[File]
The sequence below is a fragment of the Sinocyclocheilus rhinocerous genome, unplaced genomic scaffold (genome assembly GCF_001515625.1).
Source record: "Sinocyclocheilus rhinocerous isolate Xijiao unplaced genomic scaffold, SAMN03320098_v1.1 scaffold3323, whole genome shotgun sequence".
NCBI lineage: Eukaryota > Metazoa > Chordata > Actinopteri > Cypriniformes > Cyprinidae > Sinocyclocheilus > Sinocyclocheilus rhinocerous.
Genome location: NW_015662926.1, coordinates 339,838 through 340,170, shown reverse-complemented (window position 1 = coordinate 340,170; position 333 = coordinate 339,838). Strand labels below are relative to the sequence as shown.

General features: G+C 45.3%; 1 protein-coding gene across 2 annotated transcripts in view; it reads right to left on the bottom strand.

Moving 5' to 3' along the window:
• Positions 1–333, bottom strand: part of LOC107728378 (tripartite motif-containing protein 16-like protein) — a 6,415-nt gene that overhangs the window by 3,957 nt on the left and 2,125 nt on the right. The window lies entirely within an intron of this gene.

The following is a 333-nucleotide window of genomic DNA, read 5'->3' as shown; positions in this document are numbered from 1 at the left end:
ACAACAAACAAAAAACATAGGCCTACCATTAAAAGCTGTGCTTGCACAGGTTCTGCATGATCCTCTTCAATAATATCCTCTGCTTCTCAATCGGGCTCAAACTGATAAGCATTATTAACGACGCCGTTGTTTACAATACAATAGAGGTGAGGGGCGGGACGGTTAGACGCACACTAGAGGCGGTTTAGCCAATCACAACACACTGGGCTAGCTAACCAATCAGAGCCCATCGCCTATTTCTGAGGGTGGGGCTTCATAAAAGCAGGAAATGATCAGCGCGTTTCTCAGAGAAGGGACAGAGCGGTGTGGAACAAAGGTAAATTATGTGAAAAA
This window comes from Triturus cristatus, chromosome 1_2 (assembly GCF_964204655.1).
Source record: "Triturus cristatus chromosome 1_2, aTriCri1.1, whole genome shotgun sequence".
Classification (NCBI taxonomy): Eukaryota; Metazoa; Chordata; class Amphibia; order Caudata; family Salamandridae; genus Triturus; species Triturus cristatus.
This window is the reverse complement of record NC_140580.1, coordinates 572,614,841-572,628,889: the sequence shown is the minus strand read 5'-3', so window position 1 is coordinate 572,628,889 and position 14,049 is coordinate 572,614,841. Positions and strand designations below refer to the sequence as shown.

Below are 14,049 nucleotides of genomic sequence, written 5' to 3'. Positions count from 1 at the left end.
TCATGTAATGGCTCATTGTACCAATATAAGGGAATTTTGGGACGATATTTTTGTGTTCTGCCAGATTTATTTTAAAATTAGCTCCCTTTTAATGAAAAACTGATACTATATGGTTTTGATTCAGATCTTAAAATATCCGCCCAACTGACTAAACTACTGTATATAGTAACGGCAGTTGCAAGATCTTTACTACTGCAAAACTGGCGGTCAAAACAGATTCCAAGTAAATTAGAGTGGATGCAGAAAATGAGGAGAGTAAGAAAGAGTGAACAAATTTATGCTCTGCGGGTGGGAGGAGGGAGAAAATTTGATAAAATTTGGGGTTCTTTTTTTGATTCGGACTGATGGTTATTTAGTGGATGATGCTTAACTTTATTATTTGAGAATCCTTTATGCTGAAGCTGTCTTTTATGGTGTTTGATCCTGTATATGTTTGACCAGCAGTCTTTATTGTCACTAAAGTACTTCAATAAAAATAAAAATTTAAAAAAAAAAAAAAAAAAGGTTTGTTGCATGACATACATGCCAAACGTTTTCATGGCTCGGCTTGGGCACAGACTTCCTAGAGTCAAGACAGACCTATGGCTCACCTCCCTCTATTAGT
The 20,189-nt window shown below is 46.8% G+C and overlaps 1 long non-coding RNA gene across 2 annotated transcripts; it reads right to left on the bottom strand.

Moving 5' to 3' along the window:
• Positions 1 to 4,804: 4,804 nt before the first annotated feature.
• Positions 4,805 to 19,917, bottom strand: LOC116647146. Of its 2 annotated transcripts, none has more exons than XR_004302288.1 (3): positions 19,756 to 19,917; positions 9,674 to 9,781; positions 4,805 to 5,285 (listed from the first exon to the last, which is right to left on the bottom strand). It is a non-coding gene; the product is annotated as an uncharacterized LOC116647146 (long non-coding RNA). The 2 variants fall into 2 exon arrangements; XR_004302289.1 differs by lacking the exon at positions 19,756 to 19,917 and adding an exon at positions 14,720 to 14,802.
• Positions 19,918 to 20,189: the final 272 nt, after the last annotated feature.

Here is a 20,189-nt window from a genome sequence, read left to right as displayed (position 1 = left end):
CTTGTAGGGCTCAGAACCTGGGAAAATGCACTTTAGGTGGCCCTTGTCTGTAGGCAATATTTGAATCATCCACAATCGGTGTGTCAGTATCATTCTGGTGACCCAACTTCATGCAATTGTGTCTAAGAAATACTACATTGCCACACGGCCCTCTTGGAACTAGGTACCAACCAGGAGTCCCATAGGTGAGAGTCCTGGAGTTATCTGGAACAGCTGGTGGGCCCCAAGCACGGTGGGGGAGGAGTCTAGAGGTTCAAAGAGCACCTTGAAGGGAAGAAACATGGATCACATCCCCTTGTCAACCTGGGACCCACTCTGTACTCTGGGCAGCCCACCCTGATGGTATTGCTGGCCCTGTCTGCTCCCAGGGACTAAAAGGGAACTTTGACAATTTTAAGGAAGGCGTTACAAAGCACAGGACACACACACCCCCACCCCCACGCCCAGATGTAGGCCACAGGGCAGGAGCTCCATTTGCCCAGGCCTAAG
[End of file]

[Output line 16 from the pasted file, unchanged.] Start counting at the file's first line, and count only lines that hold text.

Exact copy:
The 20,189-nt window shown below is 46.8% G+C and overlaps 1 long non-coding RNA gene across 2 annotated transcripts; it reads right to left on the bottom strand.